BMJ Open ; 12(2): e054163, 2022 Feb 02.
Article in English | MEDLINE | ID: covidwho-1673436


INTRODUCTION: Poor adolescent mental health is a barrier to achieving several sustainable development goals in Tanzania, where adolescent mental health infrastructure is weak. This is compounded by a lack of community and policy maker awareness or understanding of its burden, causes and solutions. Research addressing these knowledge gaps is urgently needed. However, capacity for adolescent mental health research in Tanzania remains limited. The existence of a National Institute for Medical Research (NIMR), with a nationwide mandate for research conduct and oversight, presents an opportunity to catalyse activity in this neglected area. Rigorous research priority setting, which includes key stakeholders, can promote efficient use of limited resources and improve both quality and uptake of research by ensuring that it meets the needs of target populations and policy makers. We present a protocol for such a research priority setting study and how it informs the design of an interinstitutional adolescent mental health research capacity strengthening strategy in Tanzania. METHODS AND ANALYSIS: From May 2021, this 6 month mixed-methods study will adapt and merge the James Lind Alliance approach and validated capacity strengthening methodologies to identify priorities for research and research capacity strengthening in adolescent mental health in Tanzania. Specifically, it will use online questionnaires, face-to-face interviews, focus groups, scoping reviews and a consensus meeting to consult expert and adolescent stakeholders. Key evidence-informed priorities will be collaboratively ranked and documented and an integrated strategy to address capacity gaps will be designed to align with the nationwide infrastructure and overall strategy of NIMR. ETHICS AND DISSEMINATION: National and institutional review board approvals were sought and granted from the National Health Research Ethics Committee of the NIMR Medical Research Coordinating Committee (Tanzania) and the Liverpool School of Tropical Medicine (United Kingdom). Results will be disseminated through a national workshop involving all stakeholders, through ongoing collaborations and published commentaries, reviews, policy briefs, webinars and social media.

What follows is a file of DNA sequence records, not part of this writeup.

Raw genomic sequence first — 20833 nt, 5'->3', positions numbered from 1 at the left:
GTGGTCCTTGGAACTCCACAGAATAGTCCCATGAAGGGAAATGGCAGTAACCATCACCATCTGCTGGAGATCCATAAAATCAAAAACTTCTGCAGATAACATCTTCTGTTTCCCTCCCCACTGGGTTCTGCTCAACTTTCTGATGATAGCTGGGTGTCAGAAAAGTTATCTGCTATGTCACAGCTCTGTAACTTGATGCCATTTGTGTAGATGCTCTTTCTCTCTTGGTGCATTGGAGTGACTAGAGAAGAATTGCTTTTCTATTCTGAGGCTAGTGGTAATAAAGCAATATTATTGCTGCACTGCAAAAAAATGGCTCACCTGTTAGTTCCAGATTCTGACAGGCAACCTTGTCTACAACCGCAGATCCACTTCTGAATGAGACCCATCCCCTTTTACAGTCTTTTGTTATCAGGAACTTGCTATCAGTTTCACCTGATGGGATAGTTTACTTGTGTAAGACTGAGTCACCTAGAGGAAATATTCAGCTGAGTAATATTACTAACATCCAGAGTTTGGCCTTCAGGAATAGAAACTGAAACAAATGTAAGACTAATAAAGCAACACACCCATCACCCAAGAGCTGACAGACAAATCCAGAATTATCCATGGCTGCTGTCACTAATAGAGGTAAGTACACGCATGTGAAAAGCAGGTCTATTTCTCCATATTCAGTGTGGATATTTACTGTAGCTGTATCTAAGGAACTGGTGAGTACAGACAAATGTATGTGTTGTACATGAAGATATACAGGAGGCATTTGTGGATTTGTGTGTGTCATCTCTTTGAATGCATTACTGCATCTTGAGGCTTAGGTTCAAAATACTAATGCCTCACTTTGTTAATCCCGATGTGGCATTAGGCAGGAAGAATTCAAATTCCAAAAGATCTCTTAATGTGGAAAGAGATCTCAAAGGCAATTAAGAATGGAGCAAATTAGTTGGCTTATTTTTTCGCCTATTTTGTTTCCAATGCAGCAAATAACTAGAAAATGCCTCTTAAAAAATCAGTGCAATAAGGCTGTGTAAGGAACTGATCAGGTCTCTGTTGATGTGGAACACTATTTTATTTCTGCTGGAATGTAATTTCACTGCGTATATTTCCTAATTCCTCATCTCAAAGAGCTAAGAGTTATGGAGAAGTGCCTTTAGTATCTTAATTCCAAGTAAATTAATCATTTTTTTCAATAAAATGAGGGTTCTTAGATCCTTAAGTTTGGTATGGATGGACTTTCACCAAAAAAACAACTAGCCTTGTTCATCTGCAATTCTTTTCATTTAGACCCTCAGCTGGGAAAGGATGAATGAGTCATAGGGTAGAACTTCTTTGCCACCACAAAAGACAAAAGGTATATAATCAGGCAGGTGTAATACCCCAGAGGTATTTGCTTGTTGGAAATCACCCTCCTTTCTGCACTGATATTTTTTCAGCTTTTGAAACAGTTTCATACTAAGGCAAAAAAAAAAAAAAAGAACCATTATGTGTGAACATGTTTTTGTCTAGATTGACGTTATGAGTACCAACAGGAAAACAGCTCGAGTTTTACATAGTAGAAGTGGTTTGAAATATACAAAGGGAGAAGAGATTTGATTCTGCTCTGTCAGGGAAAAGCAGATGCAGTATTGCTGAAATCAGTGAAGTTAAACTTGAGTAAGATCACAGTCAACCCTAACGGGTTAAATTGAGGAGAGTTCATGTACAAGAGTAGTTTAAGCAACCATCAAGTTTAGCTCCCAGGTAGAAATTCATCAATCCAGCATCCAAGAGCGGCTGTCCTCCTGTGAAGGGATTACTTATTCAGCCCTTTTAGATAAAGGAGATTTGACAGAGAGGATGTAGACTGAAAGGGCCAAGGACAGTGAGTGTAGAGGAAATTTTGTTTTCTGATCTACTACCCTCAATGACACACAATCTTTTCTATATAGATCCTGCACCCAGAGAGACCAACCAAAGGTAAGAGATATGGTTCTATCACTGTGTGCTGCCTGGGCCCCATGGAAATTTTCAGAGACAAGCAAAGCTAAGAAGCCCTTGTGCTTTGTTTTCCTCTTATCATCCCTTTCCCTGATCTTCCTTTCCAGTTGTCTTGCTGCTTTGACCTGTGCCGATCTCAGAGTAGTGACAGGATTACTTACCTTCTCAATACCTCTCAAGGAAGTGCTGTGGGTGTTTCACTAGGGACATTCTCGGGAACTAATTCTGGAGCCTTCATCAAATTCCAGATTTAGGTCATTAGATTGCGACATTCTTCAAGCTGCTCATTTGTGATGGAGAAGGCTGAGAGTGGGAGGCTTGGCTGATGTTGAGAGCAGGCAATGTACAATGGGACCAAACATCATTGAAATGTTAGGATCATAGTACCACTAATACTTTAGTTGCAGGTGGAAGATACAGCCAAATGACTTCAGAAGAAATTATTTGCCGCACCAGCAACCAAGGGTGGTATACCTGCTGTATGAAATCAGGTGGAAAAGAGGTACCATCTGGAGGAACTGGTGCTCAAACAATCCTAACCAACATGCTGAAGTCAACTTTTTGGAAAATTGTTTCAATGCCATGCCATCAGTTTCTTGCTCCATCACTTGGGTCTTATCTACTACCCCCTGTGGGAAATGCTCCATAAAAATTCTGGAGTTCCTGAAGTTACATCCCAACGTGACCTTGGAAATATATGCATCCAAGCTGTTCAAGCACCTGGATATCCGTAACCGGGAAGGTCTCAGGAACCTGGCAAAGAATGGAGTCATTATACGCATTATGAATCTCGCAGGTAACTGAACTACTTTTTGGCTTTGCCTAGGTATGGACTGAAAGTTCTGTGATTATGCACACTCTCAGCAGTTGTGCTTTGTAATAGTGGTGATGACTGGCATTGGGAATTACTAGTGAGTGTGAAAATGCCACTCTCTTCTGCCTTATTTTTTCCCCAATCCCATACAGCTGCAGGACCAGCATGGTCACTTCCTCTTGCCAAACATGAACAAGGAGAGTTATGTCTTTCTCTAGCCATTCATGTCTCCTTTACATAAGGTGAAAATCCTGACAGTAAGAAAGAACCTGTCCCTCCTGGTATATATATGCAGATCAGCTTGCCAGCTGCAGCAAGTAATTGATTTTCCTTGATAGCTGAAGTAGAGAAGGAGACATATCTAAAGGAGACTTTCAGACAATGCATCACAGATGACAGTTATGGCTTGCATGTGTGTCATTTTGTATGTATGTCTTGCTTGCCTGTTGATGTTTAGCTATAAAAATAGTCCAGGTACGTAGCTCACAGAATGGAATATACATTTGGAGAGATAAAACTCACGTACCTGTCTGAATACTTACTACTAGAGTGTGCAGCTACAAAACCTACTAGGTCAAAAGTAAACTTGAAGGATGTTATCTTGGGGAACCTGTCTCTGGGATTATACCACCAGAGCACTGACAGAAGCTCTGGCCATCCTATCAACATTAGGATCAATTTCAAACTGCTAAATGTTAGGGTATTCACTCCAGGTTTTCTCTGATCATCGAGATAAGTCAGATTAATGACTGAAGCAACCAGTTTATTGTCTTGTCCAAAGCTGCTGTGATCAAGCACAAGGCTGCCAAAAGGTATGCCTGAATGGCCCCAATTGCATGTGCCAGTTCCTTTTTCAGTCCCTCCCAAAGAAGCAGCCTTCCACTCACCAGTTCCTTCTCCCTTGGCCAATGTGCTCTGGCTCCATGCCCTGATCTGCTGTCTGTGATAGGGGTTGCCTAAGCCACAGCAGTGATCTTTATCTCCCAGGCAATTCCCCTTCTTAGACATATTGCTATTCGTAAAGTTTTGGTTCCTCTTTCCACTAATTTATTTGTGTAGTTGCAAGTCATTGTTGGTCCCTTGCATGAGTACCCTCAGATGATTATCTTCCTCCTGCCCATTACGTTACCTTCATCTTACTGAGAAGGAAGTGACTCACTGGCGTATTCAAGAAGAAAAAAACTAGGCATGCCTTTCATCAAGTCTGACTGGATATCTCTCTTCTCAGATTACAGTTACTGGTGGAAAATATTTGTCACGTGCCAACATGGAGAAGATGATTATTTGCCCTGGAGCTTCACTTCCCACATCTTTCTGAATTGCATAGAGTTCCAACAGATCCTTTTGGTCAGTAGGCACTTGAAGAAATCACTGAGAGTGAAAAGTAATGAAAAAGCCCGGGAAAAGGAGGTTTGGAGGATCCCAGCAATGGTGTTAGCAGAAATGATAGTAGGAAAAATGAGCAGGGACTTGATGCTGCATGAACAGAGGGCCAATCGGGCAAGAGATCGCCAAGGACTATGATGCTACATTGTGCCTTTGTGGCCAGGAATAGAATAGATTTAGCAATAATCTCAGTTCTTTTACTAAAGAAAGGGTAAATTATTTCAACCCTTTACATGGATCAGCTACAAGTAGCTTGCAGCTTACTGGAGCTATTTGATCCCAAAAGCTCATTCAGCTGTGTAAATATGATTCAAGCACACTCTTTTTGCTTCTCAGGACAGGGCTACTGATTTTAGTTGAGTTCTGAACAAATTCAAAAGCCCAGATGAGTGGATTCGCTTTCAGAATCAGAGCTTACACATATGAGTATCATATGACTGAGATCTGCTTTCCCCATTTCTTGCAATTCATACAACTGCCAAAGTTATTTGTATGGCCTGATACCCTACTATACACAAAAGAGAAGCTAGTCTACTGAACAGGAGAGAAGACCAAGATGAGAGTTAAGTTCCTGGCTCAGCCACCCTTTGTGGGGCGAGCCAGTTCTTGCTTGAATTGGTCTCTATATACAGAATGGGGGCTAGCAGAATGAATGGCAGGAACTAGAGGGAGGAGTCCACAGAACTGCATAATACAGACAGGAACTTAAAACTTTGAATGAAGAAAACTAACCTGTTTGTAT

Biomedical Research , Mental Health , Academies and Institutes , Adolescent , Ethics Committees, Research , Humans , Tanzania